Winterspring Fog

As spring approaches, the curtain lifts

Story & Photograph By Virginia Holman

When my family moved to Carolina Beach over a decade ago, I noticed something a bit odd: The weather on the island was different from the weather just over the bridge. Say it was raining torrents in Wilmington when I left work: ditches aswirl with grass clippings and Styrofoam debris, thunder and lightning cracking, car wipers tick-ticking at top speed. As soon as I reached Snow’s Cut Bridge, the roar of rain on the roof silenced abruptly.

Those days, I felt as if I’d moved to a balmy paradise made of blue skies and sun. Then winter arrived. Not our current unseasonably warm winter, but the real deal: You know, school-closed-for-snow-flurries, scrape-the-windshield-with-a-library-card Southern winter.

Our first few winters on the island were tough, and not just because the tourists were gone and seasonal businesses shuttered. A brisk winter’s day inland feels much colder and sharper at the coast. Cold fronts on the island bring eave-rattling north winds. Even my closed windows shudder and hum; once my neighbor’s unlatched storm door was pulled open so violently that the hinges bent and the glass shattered. Simple pleasures like a beach walk are bone-chilling, sand-stinging adventures when the winter wind is howling. Even so, my neighbors and I joke about it:

“Rather have a sunny day that’s 40 degrees than a cloudy one that’s 60.”

“If it doesn’t get cold, the skeeters don’t die.”

“It’s the price of living in paradise.”

 

I am always antsy and ready for spring by mid-February. Though there are often early signs — the appearance of a black and white warbler, irises and daffodils in yards with a sheltered southern exposure, the occasional goosebumped skateboarding kid clad only in swimsuit and ski cap — spring’s approach brings a strange season. The temperatures warm slightly; the ground softens; the world goes gray. Sometimes it rains, but mostly what we get is clouds.

It only lasts two or three weeks, this strange winterspring season, but it seems so much longer. Those gray days leach the color of life out of the landscape. Winter’s bright sun becomes a filmy blur, and as the temperature warms, the dim, low-slung sky looms overhead like a lid on a terrarium. The windows blur with mist. Even the birdsong quiets.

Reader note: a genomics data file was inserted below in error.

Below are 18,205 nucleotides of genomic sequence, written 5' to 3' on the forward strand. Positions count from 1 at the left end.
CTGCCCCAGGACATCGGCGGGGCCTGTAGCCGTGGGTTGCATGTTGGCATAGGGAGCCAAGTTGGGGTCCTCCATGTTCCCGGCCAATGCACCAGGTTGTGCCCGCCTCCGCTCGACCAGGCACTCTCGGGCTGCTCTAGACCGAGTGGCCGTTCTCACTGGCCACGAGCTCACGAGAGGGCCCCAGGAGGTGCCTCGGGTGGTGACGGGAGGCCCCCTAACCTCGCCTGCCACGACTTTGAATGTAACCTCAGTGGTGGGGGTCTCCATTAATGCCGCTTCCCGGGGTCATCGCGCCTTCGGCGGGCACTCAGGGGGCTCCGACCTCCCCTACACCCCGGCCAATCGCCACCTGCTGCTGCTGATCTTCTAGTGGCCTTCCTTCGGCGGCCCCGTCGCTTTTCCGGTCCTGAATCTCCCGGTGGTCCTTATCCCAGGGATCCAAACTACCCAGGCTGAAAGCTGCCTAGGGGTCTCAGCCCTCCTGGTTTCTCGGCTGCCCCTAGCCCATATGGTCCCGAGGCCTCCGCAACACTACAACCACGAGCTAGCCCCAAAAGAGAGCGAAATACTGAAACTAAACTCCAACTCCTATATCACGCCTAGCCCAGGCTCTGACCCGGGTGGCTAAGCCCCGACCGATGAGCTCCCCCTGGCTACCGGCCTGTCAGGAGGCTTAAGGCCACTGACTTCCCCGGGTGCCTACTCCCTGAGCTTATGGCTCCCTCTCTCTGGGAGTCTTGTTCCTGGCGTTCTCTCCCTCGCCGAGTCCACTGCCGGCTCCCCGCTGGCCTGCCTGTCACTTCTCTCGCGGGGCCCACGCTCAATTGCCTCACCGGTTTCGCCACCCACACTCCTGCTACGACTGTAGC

Our island skies also tend to gray with the approach of spring. The water, the sand, the trees, the mist, the quaking foam along the shore seem blanched. It’s enough to make you want to call in sick, crawl under the blankets with a good book, and hide away until spring.

But though the winterspring world is gray and muffled, it’s worth venturing out in the gloom. In the forest, fog collects on the longleaf seedlings and the turkey oak leaves, and the world silvers. Felled trees left by the trail from this storm or that bloom with fungus: beautiful scalloped turkey tails, occasionally, if you know where to look, a white lion’s mane.

In the fog, sights and sounds seem extraordinary. A red-tailed hawk perched on a branch in a clouded swamp, or a mullet leaping from the misty river feel like encounters with spirits.

There’s something about this micro-season that forces you to slow down and focus on what’s in front of you. What better walking meditation could there be than a beach walk when the fog moves in? If you time it right, you can watch the mist reach across the island from the sea and make its way through the streets. Soon, the world goes gray, and you can only see a short distance ahead. There’s no horizon. No sky. No shadow. Occasionally, clusters of people emerge from the mist, shapes that sharpen then recede. 

Over time, I’ve come to look forward to these strange days. I like the way the world stills and softens. My gaze shifts; nothing is ahead of me. Nothing is behind me. My dog Gracie sticks to my side; my husband, usually charging full speed ahead, slows his pace, and the three of us walk in unison, quietly, and the seasons change around us once again.

Author and creative writing instructor Virginia Holman lives and writes in Carolina Beach.

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